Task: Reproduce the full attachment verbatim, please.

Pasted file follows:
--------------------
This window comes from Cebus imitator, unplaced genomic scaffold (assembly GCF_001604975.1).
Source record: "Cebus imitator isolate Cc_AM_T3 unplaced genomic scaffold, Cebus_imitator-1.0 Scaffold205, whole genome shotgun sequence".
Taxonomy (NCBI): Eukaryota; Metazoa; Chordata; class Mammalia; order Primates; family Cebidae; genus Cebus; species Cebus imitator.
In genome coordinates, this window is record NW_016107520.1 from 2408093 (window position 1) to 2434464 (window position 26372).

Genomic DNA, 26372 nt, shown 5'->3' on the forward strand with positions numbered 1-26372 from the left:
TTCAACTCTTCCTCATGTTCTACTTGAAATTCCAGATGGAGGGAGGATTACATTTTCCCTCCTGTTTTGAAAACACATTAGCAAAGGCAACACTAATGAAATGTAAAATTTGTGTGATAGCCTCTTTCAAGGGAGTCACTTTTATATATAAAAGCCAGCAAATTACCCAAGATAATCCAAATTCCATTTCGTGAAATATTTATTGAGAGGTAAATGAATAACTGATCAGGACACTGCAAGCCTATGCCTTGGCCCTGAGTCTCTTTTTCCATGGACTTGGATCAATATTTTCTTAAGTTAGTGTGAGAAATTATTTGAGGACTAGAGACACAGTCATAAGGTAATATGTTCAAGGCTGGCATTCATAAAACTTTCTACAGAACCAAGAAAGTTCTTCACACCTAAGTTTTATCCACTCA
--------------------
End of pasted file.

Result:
This window comes from Cebus imitator, unplaced genomic scaffold (assembly GCF_001604975.1).
Source record: "Cebus imitator isolate Cc_AM_T3 unplaced genomic scaffold, Cebus_imitator-1.0 Scaffold205, whole genome shotgun sequence".
Taxonomy (NCBI): Eukaryota; Metazoa; Chordata; class Mammalia; order Primates; family Cebidae; genus Cebus; species Cebus imitator.
In genome coordinates, this window is record NW_016107520.1 from 2408093 (window position 1) to 2434464 (window position 26372).

Genomic DNA, 26372 nt, shown 5'->3' on the forward strand with positions numbered 1-26372 from the left:
TTCAACTCTTCCTCATGTTCTACTTGAAATTCCAGATGGAGGGAGGATTACATTTTCCCTCCTGTTTTGAAAACACATTAGCAAAGGCAACACTAATGAAATGTAAAATTTGTGTGATAGCCTCTTTCAAGGGAGTCACTTTTATATATAAAAGCCAGCAAATTACCCAAGATAATCCAAATTCCATTTCGTGAAATATTTATTGAGAGGTAAATGAATAACTGATCAGGACACTGCAAGCCTATGCCTTGGCCCTGAGTCTCTTTTTCCATGGACTTGGATCAATATTTTCTTAAGTTAGTGTGAGAAATTATTTGAGGACTAGAGACACAGTCATAAGGTAATATGTTCAAGGCTGGCATTCATAAAACTTTCTACAGAACCAAGAAAGTTCTTCACACCTAAGTTTTATCCACTCA